‘Saqib’: The ‘Star’ Urdu Poet and His ‘Garden of Life’


Vikas Datta

THERE is something rather endearing about a poet, whose most-quoted couplet is the deceptively simple, gently self-deprecating summation of his literary journey: “Bada shauq se sun raha tha zamana / Ham hi so gaye dastaan kehte kehte”.

If this sounds vaguely familiar to old Hindi film fans, it is because film director-producer S.U. (Samiullah) Sunny (‘Mela’, 1948; ‘Kohinoor’, 1960; and ‘Palki’, 1967, among others) was so impressed with it that he used it as a recited motto at the start of his films.

There are, fortunately, many more such lyrical gems by this gifted representative of Urdu poetry’s Lucknow school. Mirza Zakir Hussain Qizilbash ‘Saqib Lakhnavi’ (1869-1946) stands out primarily known for his ability to exalt the small things of life in polished language and make them near-proverbs.

“Jis shakhs ke jeete ji poochha na gaya ‘Saqib’/Us shakhs ke marne par utthe hain qalam kitne”, “Umeed o na-umeedi ka bahm hona wohi jaane/Ke jis ne kishtiyon ko doobhte dekha hai saahil se”, and “Mushkil-e-ishq mein lazim hai tahammul ‘Saqib’/Baat bigdi huyi banti nahin ghabrane se” are some examples.

‘Saqib’ also served as an example of the pervasive and encompassing inclusiveness of the Lucknow School. Born in Akabarabad (Agra) in January 1869, in a family that came to India from Iran during the Mughal era and was fairly prominent in Akbar’s reign, he, after initial schooling in St John’s College there, moved to Lucknow with his father and settled there.

And it was here that, ‘Saqib’ (Arabic for shining star) became the very model of a Lakhnavi shayar. Courteous and refined in demeanour, genial and convivial in temperament, adept in his craft, he was content with a life of even pace and adequate comfort so long as it was intellectually stimulating enough, and neither fame nor fortune tempted him to change.

In dire straits financially when young, he tried his hand at various jobs, including business – where major losses ended the experiment, before finally ending up in Calcutta, where he became the personal secretary of the Iranian consul. This steady job did solve most of his financial issues, but this life was not much to his taste.

When the Raja of Mahmudabad (in Sitapur, adjoining Lucknow), one of the biggest feudal estates in erstwhile Avadh, offered him a post, he took it up with alacrity and held it till his death in Lucknow in November 1946.

Taking up poetry when 15 or 16, ‘Saqib’ soon became so accomplished that several doubters tried to test him by giving him ‘misras’ (one line of a sher) to make into a couplet, or a particular metre or rhyme to construct into a ghazal. He came through all these tests with flying colours, leaving all of them awestruck at his innate talent.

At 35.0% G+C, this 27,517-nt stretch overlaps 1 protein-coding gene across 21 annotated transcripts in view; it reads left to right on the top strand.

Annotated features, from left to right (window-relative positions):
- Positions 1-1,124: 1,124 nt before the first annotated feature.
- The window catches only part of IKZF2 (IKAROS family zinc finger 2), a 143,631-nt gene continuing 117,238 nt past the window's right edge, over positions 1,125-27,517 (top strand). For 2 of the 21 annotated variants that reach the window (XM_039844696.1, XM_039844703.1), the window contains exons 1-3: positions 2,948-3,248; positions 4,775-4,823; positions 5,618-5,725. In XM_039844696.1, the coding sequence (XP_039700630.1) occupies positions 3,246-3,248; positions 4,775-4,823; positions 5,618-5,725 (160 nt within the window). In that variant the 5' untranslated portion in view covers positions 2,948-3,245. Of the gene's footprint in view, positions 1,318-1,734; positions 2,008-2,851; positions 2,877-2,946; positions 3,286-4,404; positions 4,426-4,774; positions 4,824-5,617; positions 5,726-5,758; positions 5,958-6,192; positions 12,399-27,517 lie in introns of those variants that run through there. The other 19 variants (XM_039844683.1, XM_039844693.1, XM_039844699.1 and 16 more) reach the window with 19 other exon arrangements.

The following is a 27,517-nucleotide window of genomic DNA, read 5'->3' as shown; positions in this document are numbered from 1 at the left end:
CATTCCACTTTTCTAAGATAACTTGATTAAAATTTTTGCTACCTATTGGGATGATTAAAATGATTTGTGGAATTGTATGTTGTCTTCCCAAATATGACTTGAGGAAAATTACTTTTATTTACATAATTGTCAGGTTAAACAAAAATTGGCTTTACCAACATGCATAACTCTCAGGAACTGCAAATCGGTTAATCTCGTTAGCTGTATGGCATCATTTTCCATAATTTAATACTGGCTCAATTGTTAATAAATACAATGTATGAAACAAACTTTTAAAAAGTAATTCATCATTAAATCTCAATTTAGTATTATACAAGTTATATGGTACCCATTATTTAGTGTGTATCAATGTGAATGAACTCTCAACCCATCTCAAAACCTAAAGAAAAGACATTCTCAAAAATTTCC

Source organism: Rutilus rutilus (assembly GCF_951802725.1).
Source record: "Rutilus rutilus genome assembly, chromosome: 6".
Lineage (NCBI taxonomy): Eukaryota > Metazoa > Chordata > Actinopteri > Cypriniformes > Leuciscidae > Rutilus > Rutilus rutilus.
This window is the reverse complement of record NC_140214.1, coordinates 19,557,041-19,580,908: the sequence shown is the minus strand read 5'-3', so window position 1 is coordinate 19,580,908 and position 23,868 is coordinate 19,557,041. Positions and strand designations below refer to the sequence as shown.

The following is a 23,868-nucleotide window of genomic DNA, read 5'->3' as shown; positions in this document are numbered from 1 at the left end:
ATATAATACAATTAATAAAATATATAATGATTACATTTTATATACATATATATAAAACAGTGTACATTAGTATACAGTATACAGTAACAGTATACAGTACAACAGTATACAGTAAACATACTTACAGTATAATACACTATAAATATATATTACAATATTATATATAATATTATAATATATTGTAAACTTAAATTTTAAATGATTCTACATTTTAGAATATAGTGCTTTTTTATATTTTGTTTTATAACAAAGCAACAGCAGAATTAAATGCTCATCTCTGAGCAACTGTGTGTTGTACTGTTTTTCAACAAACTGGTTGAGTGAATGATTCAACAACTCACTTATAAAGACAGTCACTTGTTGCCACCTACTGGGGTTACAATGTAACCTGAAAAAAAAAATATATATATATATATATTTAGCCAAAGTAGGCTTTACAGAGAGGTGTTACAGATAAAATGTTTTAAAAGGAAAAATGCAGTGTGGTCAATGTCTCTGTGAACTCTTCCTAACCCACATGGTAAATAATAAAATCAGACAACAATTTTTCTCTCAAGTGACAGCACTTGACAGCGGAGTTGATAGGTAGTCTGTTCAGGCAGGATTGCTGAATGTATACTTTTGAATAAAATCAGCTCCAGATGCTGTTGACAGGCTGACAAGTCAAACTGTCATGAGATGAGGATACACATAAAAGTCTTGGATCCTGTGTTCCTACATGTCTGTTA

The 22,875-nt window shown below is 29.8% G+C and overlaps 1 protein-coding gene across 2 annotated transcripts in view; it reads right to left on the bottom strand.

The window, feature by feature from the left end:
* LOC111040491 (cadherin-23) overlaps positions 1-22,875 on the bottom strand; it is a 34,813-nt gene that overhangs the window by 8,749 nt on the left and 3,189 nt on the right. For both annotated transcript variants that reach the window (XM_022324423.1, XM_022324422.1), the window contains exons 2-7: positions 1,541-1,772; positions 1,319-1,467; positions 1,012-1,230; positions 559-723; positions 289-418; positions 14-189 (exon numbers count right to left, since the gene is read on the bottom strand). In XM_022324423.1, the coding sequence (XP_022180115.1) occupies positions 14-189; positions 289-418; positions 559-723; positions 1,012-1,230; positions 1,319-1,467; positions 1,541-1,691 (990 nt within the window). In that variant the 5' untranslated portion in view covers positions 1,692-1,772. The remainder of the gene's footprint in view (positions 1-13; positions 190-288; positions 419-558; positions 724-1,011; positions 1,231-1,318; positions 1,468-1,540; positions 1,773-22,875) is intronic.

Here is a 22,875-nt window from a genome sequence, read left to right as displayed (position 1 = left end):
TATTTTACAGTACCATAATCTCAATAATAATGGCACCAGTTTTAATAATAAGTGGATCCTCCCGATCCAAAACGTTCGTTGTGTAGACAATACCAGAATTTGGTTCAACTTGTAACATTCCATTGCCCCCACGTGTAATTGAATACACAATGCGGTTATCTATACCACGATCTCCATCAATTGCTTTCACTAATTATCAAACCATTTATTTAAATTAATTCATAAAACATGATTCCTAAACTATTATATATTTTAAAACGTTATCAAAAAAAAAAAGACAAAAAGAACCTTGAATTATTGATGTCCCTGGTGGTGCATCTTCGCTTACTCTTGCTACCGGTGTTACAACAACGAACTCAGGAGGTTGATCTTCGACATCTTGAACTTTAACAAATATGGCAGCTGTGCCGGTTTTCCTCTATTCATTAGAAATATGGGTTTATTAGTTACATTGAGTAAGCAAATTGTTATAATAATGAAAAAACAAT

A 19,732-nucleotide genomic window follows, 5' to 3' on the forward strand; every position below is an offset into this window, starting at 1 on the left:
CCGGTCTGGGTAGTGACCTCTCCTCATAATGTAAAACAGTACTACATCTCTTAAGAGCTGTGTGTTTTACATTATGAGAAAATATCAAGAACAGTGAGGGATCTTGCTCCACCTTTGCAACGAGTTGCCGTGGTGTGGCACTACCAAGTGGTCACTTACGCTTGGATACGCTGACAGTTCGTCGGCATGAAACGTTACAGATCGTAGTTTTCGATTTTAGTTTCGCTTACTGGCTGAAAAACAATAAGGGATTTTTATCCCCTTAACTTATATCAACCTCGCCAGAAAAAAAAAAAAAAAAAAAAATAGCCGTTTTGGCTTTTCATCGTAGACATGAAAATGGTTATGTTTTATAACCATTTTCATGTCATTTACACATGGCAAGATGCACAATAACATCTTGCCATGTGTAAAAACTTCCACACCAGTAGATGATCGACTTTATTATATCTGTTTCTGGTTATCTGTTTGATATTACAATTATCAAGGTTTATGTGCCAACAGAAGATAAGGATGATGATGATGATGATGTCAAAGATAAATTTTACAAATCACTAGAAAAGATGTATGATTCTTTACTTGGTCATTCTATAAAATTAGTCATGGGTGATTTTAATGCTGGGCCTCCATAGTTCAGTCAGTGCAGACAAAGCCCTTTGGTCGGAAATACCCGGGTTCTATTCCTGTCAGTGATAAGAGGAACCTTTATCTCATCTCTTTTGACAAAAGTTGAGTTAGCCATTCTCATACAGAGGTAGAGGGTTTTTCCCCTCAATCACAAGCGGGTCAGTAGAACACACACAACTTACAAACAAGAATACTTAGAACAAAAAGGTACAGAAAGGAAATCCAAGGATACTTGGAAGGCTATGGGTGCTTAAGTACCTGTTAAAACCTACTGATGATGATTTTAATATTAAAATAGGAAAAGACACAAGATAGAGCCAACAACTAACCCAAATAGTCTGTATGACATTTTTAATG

Part of the neo-classical tradition, his poetry generally echoes its ethos.

This could be encompass the capriciousness of the beloved (which no Urdu poet, let alone the Lucknow school, could ever refrain from portraying) in “Kaha tak jafa husn-waalon ki sahte/Jawaani jo rehti to phir ham na rahte”, the inevitable wait for love, “Aadhi se ziadah shab-e-gham kat chuka hoon/Ab bhi agar aa jao to yeh raat badi hai” or its intoxicating nature, “Deedah dost teri chashm-numaai ki qasam/Main to samjha tha ke dar khul gaya maikhaane ka”.

Even complaints of love were typically Lakhnavi school hyperbole: “Us ke sunne ke liye jamaa huya hai mahshar/Rah gaya tha jo fasana meri rusvai ka”, or for that matter, “Bala se ho paamal sara zamana/

Na aaye tumhen paaon rakhna sambhal kar”.

Pain was another element he used, usually to evoke empathy – “Halat mere zakhmon ki sunne mein maza kya hai/Is ko wohi samjhenge jin logon ne dekha hai”, “Sunne waale ro diye sun kar mareez-e-gham ka haal/Dekhne waale taras kha kar dua dene lage”, or even, “Kis nazar se aap ne dekha dil-e-Majruh ko/Za?hm jo kuch bhar chale the phir hawa dene lage”.

‘Saqib’ also used the ‘tavern’ motif to good effect: “Janchte hai voh mera haal dil-e-naalae gham/Tu bhi toote huye sheeshe (wine goblet) ki sada ho jaata”, or “Dida-e-dost teri chasm-numai ki qasam/Main to samjha tha ki dar khul gaya maikhane ka” or

He had a fine sense of rhythm too: “Kya jaane pahal ki hai kisne wohi mahroom hai/Main hoon ke tadapta hoon dil hain ke dhadakta hai” or “Kis munh se zaban karti izhar-e-pareshani/Jab tumne meri halat soorat se na pehchani”, “Dard se ek aah bhi karne nahi dete mujhe/Maut hai asan magar marne nahi dete mujhe” and, especially “Rote rote sham huyi kab tak ashk bahayengi/Behte behte thamte hai darya aankhen bhi tham jayengi”.

However, his most favoured trope, perhaps due to his Persian antecedents, was of the “bagh” or “chaman”, as a representation of life, but for him, it was not always the paradise as the old Persians had envisaged it to be. For him, it was ostensibly a haven but more frequently a place embroiled in turmoil or otherwise threatened by forces, internal and external.

“Bu-e-gul phoolon mein rehti thi magar rah na saki/Main to kanton mein raha aur pareshan na hua” or “Baghban ne aag di jab aashiyane ko mere/Jin pe takiya tha wahi patte hawa dene lage” or “Dil apna khauf-e-asiri se mutmain kab tha/Rahe chaman mein magar ashiyan bana na sake” and several more.

In fact, ‘Saqib’, in this penchant, seemed a bit prescient – though unconsciously- in foretelling the rise of the unconscionable horrors (beginning to erupt from 1946) that would rage with greater intensity in 1947 to ravage the “garden”. Thankfully, he passed away before he could see all this.

“Kahne ko musht-e-par ki aseeri to thi magar/Khamosh ho gaya hai chaman bolta huya”, he had said – in what could have an unintended epitaph.

However, some apt advice was: “Ae chaman waalo chaman mein yun guzara chahiye/Baghban bhi khush rahe raazi rahe sayyad bhi”. Too bad, it went unheeded in that tumultuous era. — IANS

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